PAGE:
The software supply chain is considered one of the common threats in today's modern cloud-native development, which poses a high risk to any organization.
It is about consuming software packages, source code, or even APIs from a third-party or untrusted source.
The last thing we wish to do is to block developers from building new applications, but we need to understand the threats to the software supply chain.
There are a couple of common threats that can arise from a software supply chain attack:
- Ransomware – An example is the NotPetya malware and Maersk
- Data breach – An example is the Okta Hack
- Backdoor – An example is the SolarWinds backdoor
- Access to private data – An example is the GitHub OAuth tokens attack
- API vulnerabilities – An example is the BOLA (Broken Object Level Authorization)
As we can see, most supply chain attacks begin with a download of an untrusted piece of code, which leads to malware infection, or pulling data from an external API, which inserts unverified data into a backend system.
The modern development lifecycle is based on CI/CD (Continuous Integration / Continuous Deployment or Delivery), we can embed security gates at various stages of the CI/CD pipeline, as explained below.
Scan for software vulnerabilities (such as binaries and open-source libraries), before storing components/code/libraries inside VM or container images inside an image repository.
Example of services:
Scan your code stored in your repositories, to make sure it does not contain sensitive data (such as secrets, API keys, credentials, etc.)
Example of tools:
Run static code analysis on any developed or imported code, to search for vulnerabilities.
Example of tools:
- Snyk – Scan for open-source, code, container, and Infrastructure-as-Code vulnerabilities
- Trivy - Scan for open-source, code, container, and Infrastructure-as-Code vulnerabilities
- Chekov – Scan for open-source and Infrastructure-as-Code vulnerabilities
- KICS – Scan for Infrastructure-as-Code vulnerabilities
- Terrascan - Scan for Infrastructure-as-Code vulnerabilities
- Kubescape – Scan for Kubernetes vulnerabilities
Scan your binaries to verify their trustworthiness – especially important when you import binaries from an external source.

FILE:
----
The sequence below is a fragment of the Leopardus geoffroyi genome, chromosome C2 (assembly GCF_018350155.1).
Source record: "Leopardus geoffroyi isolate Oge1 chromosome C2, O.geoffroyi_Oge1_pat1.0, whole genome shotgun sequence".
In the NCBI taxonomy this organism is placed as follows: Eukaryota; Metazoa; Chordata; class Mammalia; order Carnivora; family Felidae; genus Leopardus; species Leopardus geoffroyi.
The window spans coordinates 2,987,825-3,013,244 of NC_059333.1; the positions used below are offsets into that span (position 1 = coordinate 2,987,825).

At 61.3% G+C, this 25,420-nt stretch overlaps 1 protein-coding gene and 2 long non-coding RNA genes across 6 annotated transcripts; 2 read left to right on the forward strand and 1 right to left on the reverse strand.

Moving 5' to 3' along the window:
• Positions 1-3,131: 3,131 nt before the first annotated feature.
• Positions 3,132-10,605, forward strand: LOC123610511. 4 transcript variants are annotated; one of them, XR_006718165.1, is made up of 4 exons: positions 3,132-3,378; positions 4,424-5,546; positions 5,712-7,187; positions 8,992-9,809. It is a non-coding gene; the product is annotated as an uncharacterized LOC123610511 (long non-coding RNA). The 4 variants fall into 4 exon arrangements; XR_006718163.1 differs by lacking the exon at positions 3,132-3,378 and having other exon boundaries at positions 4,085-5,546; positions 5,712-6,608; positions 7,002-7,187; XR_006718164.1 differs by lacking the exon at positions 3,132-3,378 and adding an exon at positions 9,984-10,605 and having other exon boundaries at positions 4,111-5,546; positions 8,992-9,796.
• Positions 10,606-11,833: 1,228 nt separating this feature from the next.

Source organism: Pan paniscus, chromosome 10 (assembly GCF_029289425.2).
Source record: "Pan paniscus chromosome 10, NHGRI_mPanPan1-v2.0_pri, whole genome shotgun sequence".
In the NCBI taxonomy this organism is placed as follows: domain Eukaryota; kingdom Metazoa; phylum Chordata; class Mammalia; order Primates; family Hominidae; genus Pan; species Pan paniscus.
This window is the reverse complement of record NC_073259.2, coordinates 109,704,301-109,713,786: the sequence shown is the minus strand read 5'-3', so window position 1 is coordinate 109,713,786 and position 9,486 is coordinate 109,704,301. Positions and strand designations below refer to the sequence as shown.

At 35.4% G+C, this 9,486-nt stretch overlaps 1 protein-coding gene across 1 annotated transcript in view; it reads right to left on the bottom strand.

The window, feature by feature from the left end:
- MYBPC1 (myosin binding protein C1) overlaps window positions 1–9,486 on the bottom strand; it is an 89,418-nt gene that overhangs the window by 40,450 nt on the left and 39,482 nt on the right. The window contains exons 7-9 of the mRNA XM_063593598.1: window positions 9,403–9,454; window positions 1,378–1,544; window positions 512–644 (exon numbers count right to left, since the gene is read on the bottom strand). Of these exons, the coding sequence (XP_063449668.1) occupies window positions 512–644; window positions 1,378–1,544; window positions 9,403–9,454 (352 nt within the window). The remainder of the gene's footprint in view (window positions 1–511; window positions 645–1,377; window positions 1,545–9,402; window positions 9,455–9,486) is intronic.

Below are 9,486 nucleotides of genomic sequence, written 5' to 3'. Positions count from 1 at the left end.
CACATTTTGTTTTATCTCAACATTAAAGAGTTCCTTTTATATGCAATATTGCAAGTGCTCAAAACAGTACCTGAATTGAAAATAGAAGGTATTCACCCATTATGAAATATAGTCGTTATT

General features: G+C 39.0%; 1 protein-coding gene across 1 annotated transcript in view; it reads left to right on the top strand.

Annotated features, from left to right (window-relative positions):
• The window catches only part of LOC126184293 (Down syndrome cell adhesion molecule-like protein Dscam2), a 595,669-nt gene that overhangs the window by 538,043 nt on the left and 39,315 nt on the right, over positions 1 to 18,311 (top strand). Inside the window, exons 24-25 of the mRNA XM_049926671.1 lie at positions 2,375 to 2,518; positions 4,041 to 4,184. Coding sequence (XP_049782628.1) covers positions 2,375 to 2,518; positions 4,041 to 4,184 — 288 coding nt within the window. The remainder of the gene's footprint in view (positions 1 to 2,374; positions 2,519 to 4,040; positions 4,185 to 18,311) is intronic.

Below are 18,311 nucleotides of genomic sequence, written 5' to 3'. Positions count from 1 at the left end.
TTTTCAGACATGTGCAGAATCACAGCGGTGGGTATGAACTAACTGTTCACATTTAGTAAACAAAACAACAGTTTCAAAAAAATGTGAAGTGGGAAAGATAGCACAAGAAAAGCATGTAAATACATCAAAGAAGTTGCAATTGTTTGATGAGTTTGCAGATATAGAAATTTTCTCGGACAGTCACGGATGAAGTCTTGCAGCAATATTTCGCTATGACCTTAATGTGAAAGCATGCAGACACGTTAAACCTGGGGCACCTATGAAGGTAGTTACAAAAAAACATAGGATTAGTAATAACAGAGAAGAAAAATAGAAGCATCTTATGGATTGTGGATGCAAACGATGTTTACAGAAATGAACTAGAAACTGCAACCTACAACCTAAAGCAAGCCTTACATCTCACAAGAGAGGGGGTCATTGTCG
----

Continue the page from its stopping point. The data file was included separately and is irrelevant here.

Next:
Example of services:
- Create a private repository for storing source code, VM images, or container images
- Enforce authentication and authorization for who can access and make changes to the repository
- Sign all source code/images stored in the repository
Audit access to the repositories
Example of services for storing source code:
Example of services for storing VM images:
Example of services for storing container images:
Example of service for storing serverless code:
- Configure authentication and authorization process (who has written permissions to the repository), and enforce the use of MFA. Example of services:
- Store all sensitive data (such as secrets, credentials, API keys, etc.) in a secured vault, enforce key rotation, and access management to keys. Example of services:
There are many cases where we rely on data from external third parties, exposed using APIs.
Since we cannot verify the trustworthiness of external data, we must follow the following guidelines:
- Never rely on unauthenticated APIs – always make sure the connectivity to the external APIs requires proper authentication (such as certificates, rotated API key, etc.) and proper
- Always make sure the remote API enforces proper authorization mechanism - if the remote API allows admin or even write access to anyone on the Internet, the data it provides is not considered trusted anymore
- Always make sure data is encrypted at transit – it allows to keep data confidentiality and provides a high degree of trust in the remote endpoint
- Always perform input validation and proper escaping, before storing data from an external source into any backend database.
For further reading, see:
In the post, we have reviewed threats as a result of software supply chain vulnerabilities, and various tools and services that can assist us in securing the modern development process of cloud-native applications.
It is possible to mitigate the risks coming from the software supply chain, whether it is code that we develop in-house or code/binaries/libraries that we import from a third-party source, but we must always follow the concept of "Trust but verify".
- Build your secure software supply chains on AWS
- Supply Chain Security on Amazon Elastic Kubernetes Service (Amazon EKS) using AWS Key Management Service (AWS KMS), Kyverno, and Cosign
- Best practices for a secure software supply chain
- Monitoring the Software Supply Chain with Azure Sentinel
- Software supply chain security
- Perspectives on Security - Securing Software Supply Chains
- NIST - Defending Against Software Supply Chain Attacks
- CNCF Software Supply Chain Best Practices
Eyal Estrin is a cloud and information security architect, the owner of the blog Security & Cloud 24/7 and the author of the book Cloud Security Handbook, with more than 20 years in the IT industry.
Eyal is an AWS Community Builder since 2020.
You can connect with him on Twitter and LinkedIn.